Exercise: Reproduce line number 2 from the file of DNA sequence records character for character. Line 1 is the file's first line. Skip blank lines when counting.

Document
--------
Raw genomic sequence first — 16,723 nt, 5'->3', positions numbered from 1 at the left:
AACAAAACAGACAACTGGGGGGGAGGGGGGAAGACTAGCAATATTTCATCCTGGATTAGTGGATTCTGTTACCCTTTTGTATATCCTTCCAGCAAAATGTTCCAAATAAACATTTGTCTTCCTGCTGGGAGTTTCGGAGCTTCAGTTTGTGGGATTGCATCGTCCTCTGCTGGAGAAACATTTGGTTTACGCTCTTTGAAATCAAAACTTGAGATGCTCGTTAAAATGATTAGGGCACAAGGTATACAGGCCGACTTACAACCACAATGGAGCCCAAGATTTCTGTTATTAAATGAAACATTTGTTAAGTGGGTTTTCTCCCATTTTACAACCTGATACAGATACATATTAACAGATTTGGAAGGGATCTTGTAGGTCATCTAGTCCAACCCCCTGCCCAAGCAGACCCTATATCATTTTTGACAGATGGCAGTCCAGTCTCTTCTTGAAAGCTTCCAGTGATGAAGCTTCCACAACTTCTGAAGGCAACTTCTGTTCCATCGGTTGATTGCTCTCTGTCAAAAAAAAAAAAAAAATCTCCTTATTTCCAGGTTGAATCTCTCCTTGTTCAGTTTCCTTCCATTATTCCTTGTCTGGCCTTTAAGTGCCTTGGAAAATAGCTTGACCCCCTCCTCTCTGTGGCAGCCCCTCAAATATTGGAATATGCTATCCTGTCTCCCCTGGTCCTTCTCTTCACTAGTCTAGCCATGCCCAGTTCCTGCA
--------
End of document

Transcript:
AACAAAACAGACAACTGGGGGGGAGGGGGGAAGACTAGCAATATTTCATCCTGGATTAGTGGATTCTGTTACCCTTTTGTATATCCTTCCAGCAAAATGTTCCAAATAAACATTTGTCTTCCTGCTGGGAGTTTCGGAGCTTCAGTTTGTGGGATTGCATCGTCCTCTGCTGGAGAAACATTTGGTTTACGCTCTTTGAAATCAAAACTTGAGATGCTCGTTAAAATGATTAGGGCACAAGGTATACAGGCCGACTTACAACCACAATGGAGCCCAAGATTTCTGTTATTAAATGAAACATTTGTTAAGTGGGTTTTCTCCCATTTTACAACCTGATACAGATACATATTAACAGATTTGGAAGGGATCTTGTAGGTCATCTAGTCCAACCCCCTGCCCAAGCAGACCCTATATCATTTTTGACAGATGGCAGTCCAGTCTCTTCTTGAAAGCTTCCAGTGATGAAGCTTCCACAACTTCTGAAGGCAACTTCTGTTCCATCGGTTGATTGCTCTCTGTCAAAAAAAAAAAAAAAATCTCCTTATTTCCAGGTTGAATCTCTCCTTGTTCAGTTTCCTTCCATTATTCCTTGTCTGGCCTTTAAGTGCCTTGGAAAATAGCTTGACCCCCTCCTCTCTGTGGCAGCCCCTCAAATATTGGAATATGCTATCCTGTCTCCCCTGGTCCTTCTCTTCACTAGTCTAGCCATGCCCAGTTCCTGCA